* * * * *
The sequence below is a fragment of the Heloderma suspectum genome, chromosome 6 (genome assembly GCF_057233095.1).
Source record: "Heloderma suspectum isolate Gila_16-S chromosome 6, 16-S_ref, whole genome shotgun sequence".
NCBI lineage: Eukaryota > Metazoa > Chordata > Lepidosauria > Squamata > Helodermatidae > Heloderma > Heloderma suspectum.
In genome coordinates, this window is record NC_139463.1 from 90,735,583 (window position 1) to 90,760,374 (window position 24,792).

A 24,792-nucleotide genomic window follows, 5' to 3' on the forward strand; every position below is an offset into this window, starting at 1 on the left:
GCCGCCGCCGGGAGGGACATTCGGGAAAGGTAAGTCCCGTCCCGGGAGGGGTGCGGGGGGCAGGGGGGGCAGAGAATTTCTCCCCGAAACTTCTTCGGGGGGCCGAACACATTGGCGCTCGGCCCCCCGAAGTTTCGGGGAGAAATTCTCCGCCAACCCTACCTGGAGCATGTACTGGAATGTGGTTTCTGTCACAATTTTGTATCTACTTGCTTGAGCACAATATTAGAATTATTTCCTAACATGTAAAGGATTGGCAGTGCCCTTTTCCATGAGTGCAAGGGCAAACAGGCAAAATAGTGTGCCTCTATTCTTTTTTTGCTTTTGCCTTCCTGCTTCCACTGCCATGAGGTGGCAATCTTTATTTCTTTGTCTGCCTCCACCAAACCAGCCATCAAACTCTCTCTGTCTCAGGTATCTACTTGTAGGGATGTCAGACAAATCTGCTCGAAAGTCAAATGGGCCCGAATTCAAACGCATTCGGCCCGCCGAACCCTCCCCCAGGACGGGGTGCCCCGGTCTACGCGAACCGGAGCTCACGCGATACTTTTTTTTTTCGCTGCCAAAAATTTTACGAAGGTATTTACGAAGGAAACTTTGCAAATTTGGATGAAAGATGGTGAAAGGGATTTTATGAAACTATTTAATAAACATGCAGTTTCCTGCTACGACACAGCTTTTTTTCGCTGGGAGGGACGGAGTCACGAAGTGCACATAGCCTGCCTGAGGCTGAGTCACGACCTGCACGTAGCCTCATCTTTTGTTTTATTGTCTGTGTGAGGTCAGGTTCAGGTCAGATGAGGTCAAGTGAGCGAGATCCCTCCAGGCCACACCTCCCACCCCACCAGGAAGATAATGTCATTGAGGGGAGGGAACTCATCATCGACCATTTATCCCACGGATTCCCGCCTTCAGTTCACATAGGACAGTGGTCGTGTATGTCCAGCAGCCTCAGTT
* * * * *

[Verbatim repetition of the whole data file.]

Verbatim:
The sequence below is a fragment of the Heloderma suspectum genome, chromosome 6 (genome assembly GCF_057233095.1).
Source record: "Heloderma suspectum isolate Gila_16-S chromosome 6, 16-S_ref, whole genome shotgun sequence".
NCBI lineage: Eukaryota > Metazoa > Chordata > Lepidosauria > Squamata > Helodermatidae > Heloderma > Heloderma suspectum.
In genome coordinates, this window is record NC_139463.1 from 90,735,583 (window position 1) to 90,760,374 (window position 24,792).

A 24,792-nucleotide genomic window follows, 5' to 3' on the forward strand; every position below is an offset into this window, starting at 1 on the left:
GCCGCCGCCGGGAGGGACATTCGGGAAAGGTAAGTCCCGTCCCGGGAGGGGTGCGGGGGGCAGGGGGGGCAGAGAATTTCTCCCCGAAACTTCTTCGGGGGGCCGAACACATTGGCGCTCGGCCCCCCGAAGTTTCGGGGAGAAATTCTCCGCCAACCCTACCTGGAGCATGTACTGGAATGTGGTTTCTGTCACAATTTTGTATCTACTTGCTTGAGCACAATATTAGAATTATTTCCTAACATGTAAAGGATTGGCAGTGCCCTTTTCCATGAGTGCAAGGGCAAACAGGCAAAATAGTGTGCCTCTATTCTTTTTTTGCTTTTGCCTTCCTGCTTCCACTGCCATGAGGTGGCAATCTTTATTTCTTTGTCTGCCTCCACCAAACCAGCCATCAAACTCTCTCTGTCTCAGGTATCTACTTGTAGGGATGTCAGACAAATCTGCTCGAAAGTCAAATGGGCCCGAATTCAAACGCATTCGGCCCGCCGAACCCTCCCCCAGGACGGGGTGCCCCGGTCTACGCGAACCGGAGCTCACGCGATACTTTTTTTTTTCGCTGCCAAAAATTTTACGAAGGTATTTACGAAGGAAACTTTGCAAATTTGGATGAAAGATGGTGAAAGGGATTTTATGAAACTATTTAATAAACATGCAGTTTCCTGCTACGACACAGCTTTTTTTCGCTGGGAGGGACGGAGTCACGAAGTGCACATAGCCTGCCTGAGGCTGAGTCACGACCTGCACGTAGCCTCATCTTTTGTTTTATTGTCTGTGTGAGGTCAGGTTCAGGTCAGATGAGGTCAAGTGAGCGAGATCCCTCCAGGCCACACCTCCCACCCCACCAGGAAGATAATGTCATTGAGGGGAGGGAACTCATCATCGACCATTTATCCCACGGATTCCCGCCTTCAGTTCACATAGGACAGTGGTCGTGTATGTCCAGCAGCCTCAGTT